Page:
6. Which it turns out is mildly toxic and after a lungful of the fumes I couldn't see blue or pronounce the letter "p" for an hour and a half

Tuesday, June 26, 2012

Why I Hate Everyone and Everything In The Whole World Today

Yesterday the heavens opened so widely that the windows in Chateau Stevie began leaking, thus the watery assault on my domicile was now coming from two directions: Up through the basement floor as always and down through the kitchen floor.

As a result of all this wet several things happened. First and foremost, the Bloody Long Island Rail Road stopped working as a variety of their electrical equipment proved unequal to the task of being weatherproof. This included the brand new signal system that replaced the old one that caught fire and for which the commuting public paid deep in the purse.

Not only that, various tunnels flooded and stopped being useful for moving trains under rivers. The upshot of this was that I was late out and consequently late home.

This morning I reacted to the late finish yesterday by oversleeping past my good train, my okay train and my safety train. The Bloody Long Island rail Road deleted my no-so-late-it-will-be-a-public-relations-disaster train from the schedule weeks ago in an effort to improve on-time service, so I was set to be over an hour late for work today.

I decided to take a corkboard I had in the garage and bring it to work. I've been threatening to do this for years, ever since I brought it home from work in fact1 and this seemed like the ideal opportunity. The damned thing is just too large to carry comfortable under my arm and the improvised handle I made for it when I brought it home allows it to bang into the floor, an event that can tear the cheap frame into matchwood. By the time I got it from my car to the station my arm was killing me from having to carry stuff while bent. Ruddy thing was heavy too, much heavier than one might think cork would be.

Of course, all the near-the-station car park spaces had been snarfed up by Rich Git Lawyers so I had to park out by the ambulance station, several hundred yards away from where the train would be.

When I got to the platform it was covered in small lakes because it has no drainage. These lakes form right where the people stand for the doors for maximum passenger convenience, and some of them are almost an inch deep. Oh for a hole in the mastic joints so it could all drain away.

I parked myself on the salt bunker, a sort of mini shed about two and a half feet high for storing the ice-melt they need to thaw out the aforementioned lakes in winter lest a lawsuit arise, and within minutes the corkboard had tumbled from it into one of the lakes, soaking the brown paper wrapping completely through. Just when I though things were at an all time low the platform filled with vacuous off-peak on-vacation idiots with their noisy phones and inane chatter.

After what seemed like only eight hours or so a train hoved into view and stopped. We all stood around while the conductor tried to remember what he'd forgotten, and within minutes the doors slid open to let people off and admit the hoi-poloi. The only available seat was now one of the drop-down, abandon in the event of wheelchair ones which offer nil back support but allow one to enjoy the "Voyage To The Bottom of The Sea" locomotion of these bedamned new trains to the fullest. I parked me and my backpack on one and fished for my John LeCarre novel, at which point my bag toppled off the chair to the floor so hard it cause my hibernating laptop to take a stop, forcing me to reboot it to check it was not seriously damaged.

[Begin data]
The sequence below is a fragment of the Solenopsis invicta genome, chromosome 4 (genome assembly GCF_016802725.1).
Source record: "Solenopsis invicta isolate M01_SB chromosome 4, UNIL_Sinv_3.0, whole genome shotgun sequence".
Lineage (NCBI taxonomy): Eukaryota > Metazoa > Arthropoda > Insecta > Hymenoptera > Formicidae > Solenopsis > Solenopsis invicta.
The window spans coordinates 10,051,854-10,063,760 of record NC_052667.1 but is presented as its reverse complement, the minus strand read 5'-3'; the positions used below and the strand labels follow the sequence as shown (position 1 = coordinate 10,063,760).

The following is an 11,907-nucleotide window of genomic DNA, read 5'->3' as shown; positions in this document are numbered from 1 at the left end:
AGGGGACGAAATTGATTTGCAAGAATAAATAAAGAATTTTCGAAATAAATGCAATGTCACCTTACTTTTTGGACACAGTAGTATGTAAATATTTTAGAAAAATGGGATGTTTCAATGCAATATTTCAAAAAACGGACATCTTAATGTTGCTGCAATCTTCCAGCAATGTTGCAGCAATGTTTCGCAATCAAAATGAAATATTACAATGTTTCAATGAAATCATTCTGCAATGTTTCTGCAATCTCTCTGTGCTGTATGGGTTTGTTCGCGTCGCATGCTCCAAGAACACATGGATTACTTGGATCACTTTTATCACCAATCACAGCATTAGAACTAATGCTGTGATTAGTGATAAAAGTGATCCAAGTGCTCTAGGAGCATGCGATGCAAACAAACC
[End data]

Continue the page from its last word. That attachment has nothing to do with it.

The train passed over various novelty sections of track which serve to magnify the rocking of the trains until they threaten to derail. The inane blither of my fellow travelers was augmented by the moans of those who had drifted off in the window seats and were now sporting concussions and contusions. Is there any feeling so exhilarating as that induced by waking after a good head bang against glass only to realize your head is traveling at speed towards the glass for another go?

We reached Jamaica but put in at a different wharf to that normally used for a transfer to a Brooklyn-bound train, inducing panic in the amateur commuters. The Atlantic terminal train pulled in opposite us, but the train doors once again did not open for a full two minutes. The Bloody Long Island Rail Road wonder why assaults on staff are on the increase. I'd hazard a guess that not opening the bleeping doors once the train has stopped and the connecting train is flashing its 'doors closing" lights is high on the list of assault-inducing stimuli. I mean, how hard is it? The train stops at a station and the doors need to open. That is the entire point of the exercise! Conductors take particular glee in keeping people standing outside in the teeming rain in the winter months. bleepwits.

Eventually I got to Brooklyn, where the improvised handle on my package broke so I was forced to mess around with a very uncomfortable under-the-arm technique that has all but dislocated my shoulder.

I unpacked the thing at the office and discovered that I had sandwiched it with old desk calenders back in 2004 in some brilliant plan to protect the corkboard in transit or smuggle two foot by one foot sheets of cardboard out of the workplace, I'm not sure which now. Had I noticed these and removed them before starting out the wretched corkboard would have been about one-third the weight I carried all the way from Long Island.

And I have to stay late to make up time so I'm a bit grumpy today.

  1. When we shifted from Manhattan to Brooklyn